Hypothesis Testing Basics: One Tail or Two?
In a hypothesis test, you have to decide if a claim is true or not. Before you can figure out if you have a left tailed test or right tailed test, you have to make sure you have a single tail to begin with. A tail in hypothesis testing refers to the tail at either end of a distribution curve.
Basic Hypothesis Testing Steps
- Decide if you have a one-tailed test or a two-tailed test (How to decide if a hypothesis test is a one-tailed test or a two-tailed test). If you have a two-tailed test, you don’t need to worry about whether it’s a left tailed or right tailed test (because it’s both!).
- Find out if it’s a left tailed test or right tailed test (see below).
- Find the z-score.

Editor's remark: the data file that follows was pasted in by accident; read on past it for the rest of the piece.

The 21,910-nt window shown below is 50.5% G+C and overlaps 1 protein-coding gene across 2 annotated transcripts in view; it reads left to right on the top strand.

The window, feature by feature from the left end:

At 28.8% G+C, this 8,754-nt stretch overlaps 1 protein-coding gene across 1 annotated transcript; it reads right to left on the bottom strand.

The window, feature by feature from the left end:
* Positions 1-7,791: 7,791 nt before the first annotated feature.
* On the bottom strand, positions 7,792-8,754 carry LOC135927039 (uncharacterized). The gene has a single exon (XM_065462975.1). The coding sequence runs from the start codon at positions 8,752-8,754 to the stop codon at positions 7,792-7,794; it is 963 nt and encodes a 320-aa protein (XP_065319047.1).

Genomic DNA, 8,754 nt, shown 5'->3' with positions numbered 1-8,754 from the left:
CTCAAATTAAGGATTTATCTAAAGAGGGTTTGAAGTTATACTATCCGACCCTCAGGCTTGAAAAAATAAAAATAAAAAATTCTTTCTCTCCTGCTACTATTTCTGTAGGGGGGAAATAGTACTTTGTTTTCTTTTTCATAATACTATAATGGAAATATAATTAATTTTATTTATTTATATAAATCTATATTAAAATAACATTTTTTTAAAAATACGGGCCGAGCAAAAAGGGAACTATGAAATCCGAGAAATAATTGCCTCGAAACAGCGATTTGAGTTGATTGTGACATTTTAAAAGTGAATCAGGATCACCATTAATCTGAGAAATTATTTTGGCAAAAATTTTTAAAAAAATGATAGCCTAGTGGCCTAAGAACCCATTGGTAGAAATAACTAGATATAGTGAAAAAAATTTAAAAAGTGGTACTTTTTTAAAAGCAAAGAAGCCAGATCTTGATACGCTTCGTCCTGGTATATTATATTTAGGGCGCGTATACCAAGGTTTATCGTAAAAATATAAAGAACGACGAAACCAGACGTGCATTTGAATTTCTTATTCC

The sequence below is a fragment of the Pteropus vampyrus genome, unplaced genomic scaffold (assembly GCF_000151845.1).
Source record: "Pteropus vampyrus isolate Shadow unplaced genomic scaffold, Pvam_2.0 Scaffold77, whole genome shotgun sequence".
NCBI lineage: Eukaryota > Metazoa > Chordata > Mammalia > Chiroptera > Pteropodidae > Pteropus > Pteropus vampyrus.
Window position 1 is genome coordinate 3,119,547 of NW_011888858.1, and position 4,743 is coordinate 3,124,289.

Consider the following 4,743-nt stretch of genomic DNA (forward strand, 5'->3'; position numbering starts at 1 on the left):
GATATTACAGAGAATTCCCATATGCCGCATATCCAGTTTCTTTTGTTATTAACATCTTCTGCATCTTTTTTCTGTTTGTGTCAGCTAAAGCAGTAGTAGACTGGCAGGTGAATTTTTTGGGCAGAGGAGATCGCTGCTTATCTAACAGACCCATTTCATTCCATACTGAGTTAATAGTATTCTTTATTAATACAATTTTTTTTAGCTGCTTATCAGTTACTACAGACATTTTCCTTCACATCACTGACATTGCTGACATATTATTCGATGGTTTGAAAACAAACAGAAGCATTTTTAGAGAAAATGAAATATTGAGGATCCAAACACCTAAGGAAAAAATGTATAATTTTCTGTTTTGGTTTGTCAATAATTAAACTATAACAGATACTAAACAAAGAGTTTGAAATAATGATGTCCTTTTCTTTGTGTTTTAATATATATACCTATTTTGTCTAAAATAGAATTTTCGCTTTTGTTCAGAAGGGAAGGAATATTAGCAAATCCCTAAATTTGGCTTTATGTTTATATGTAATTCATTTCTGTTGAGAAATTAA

Finding the direction of the tail sounds difficult. But if you can sketch a graph, you can figure out which tail is in your test.
Left Tailed Test or Right Tailed Test ?
Sample question: Test the hypothesis that the drop out rate is more than 75% (>75%).
Step 1: Write your null hypothesis statement and your alternate hypothesis statement. This step is key to drawing the right graph, so if you aren’t sure about writing a hypothesis statement, see: How to State the Null Hypothesis.
Step 2: Draw a distribution curve.
Step 3: Shade in the related area. The area under a curve represents 100%, so shade the area accordingly. The number line goes from left to right, so the first 25% is on the left and the 75% mark would be at the left tail.
The yellow area in this second picture illustrates the area greater than 75%. From this diagram you can clearly see that it is a right-tailed test, because the shaded area is on the right.